In the absence of sympathetic strike action in Britain, and with increasingly vicious physical assaults on railwaymen, the Irish leadership feels increasingly vulnerable in the dispute, which eventually winds down in December.

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Death of Artist Jack Butler Yeats

jack-butler-yeatsJohn “Jack” Butler Yeats, artist, Olympic medalist and brother of William Butler Yeats, dies in Dublin on March 28, 1957.

Butler’s early style is that of an illustrator. He only begins to work regularly in oils in 1906. His early pictures are simple lyrical depictions of landscapes and figures, predominantly from the west of Ireland, especially of his boyhood home of Sligo. His work contains elements of Romanticism.

Yeats is born in London on August 29, 1871. He is the youngest son of Irish portraitist John Butler Yeats. He grows up in Sligo with his maternal grandparents, before returning to his parents’ home in London in 1887. Early in his career he works as an illustrator for magazines like The Boy’s Own Paper and Judy, draws comic strips, including the Sherlock Holmes parody “Chubb-Lock Homes” for Comic Cuts, and writes articles for Punch under the pseudonym “W. Bird.” In 1894 he marries Mary Cottenham, also a native of England and two years his senior, and resides in Wicklow according to the Census of Ireland, 1911.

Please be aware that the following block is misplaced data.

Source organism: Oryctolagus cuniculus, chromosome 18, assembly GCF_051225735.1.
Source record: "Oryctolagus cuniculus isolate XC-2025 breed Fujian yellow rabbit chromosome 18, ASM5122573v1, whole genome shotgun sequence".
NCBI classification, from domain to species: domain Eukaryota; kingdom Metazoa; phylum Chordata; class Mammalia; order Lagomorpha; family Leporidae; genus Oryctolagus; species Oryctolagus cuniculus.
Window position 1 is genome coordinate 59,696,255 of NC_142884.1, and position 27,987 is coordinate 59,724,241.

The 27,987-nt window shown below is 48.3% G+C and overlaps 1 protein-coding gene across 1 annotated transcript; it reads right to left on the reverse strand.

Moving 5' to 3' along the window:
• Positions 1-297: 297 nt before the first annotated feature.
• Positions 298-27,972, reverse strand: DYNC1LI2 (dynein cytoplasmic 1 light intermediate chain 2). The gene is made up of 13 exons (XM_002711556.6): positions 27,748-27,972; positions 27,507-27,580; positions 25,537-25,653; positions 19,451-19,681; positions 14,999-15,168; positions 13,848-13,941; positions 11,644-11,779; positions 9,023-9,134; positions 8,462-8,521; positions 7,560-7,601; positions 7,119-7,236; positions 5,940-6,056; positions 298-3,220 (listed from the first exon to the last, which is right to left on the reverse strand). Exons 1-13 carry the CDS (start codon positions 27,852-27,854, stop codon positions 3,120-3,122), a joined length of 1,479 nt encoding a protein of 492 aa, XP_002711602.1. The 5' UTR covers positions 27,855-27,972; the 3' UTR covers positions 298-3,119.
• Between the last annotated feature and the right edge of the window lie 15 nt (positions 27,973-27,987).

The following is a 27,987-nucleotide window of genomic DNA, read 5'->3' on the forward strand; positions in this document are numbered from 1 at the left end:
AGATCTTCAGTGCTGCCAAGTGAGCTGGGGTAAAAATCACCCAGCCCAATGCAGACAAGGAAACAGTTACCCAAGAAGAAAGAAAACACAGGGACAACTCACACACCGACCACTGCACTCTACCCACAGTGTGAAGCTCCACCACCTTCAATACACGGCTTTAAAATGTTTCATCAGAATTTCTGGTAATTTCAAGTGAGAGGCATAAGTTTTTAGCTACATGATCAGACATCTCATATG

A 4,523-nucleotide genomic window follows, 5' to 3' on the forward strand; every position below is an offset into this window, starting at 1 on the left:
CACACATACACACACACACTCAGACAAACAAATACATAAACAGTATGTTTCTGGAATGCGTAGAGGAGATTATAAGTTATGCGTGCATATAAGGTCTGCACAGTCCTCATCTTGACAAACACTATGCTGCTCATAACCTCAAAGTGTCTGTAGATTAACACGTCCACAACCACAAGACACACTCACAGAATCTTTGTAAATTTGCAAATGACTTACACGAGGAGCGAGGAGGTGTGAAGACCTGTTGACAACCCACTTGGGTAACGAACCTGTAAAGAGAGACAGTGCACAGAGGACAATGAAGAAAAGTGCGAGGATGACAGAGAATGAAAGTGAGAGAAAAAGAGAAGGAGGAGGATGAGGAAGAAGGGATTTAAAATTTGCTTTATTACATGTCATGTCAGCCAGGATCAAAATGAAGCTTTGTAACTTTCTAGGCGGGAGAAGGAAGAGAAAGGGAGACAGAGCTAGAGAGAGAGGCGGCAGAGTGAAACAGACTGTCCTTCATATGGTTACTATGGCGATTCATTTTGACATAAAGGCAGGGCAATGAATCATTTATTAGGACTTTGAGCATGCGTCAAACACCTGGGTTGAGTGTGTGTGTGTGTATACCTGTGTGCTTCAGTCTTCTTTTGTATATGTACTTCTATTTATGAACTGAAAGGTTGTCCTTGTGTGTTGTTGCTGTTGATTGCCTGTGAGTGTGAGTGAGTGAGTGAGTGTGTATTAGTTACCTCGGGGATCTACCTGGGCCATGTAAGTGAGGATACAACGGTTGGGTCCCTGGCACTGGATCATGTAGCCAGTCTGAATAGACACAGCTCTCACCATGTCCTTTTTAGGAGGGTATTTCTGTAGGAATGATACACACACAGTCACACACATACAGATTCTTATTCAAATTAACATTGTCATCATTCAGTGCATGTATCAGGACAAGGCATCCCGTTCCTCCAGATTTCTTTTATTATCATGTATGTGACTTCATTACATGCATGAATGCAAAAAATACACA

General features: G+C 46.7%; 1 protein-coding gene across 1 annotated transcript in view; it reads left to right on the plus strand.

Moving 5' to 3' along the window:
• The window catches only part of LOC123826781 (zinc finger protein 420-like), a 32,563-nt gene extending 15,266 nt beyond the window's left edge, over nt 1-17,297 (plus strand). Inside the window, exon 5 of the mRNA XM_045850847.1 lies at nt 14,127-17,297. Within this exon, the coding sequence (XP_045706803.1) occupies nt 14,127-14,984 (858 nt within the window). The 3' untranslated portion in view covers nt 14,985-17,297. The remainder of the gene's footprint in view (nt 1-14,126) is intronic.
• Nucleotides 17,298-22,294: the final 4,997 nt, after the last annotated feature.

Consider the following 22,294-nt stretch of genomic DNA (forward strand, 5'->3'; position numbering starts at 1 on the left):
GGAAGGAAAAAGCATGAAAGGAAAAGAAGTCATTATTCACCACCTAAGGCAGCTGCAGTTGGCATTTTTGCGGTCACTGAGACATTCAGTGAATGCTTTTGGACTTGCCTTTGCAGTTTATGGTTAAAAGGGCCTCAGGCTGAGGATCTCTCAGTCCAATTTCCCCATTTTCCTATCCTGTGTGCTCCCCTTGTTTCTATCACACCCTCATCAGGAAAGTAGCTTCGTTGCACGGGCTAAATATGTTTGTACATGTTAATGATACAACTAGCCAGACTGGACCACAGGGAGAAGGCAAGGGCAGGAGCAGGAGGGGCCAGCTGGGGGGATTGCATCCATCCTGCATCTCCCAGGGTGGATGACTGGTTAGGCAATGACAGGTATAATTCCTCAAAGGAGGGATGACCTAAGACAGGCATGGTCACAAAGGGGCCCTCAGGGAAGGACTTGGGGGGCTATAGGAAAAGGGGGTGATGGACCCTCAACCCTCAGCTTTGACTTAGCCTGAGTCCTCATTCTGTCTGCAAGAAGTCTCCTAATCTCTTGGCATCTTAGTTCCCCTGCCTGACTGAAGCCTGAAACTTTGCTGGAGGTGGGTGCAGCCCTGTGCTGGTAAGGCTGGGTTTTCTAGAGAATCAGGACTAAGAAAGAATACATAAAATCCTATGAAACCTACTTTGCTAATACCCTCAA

From around 1920, Yeats develops into an intensely Expressionist artist, moving from illustration to Symbolism. He is sympathetic to the Irish Republican cause, but not politically active. However, he believes that “a painter must be part of the land and of the life he paints,” and his own artistic development, as a Modernist and Expressionist, helps articulate a modern Dublin of the 20th century, partly by depicting specifically Irish subjects, but also by doing so in the light of universal themes such as the loneliness of the individual, and the universality of the plight of man. Samuel Beckett writes that “Yeats is with the great of our time… because he brings light, as only the great dare to bring light, to the issueless predicament of existence.” The Marxist art critic and author John Berger also pays tribute to Yeats from a very different perspective, praising the artist as a “great painter” with a “sense of the future, an awareness of the possibility of a world other than the one we know.”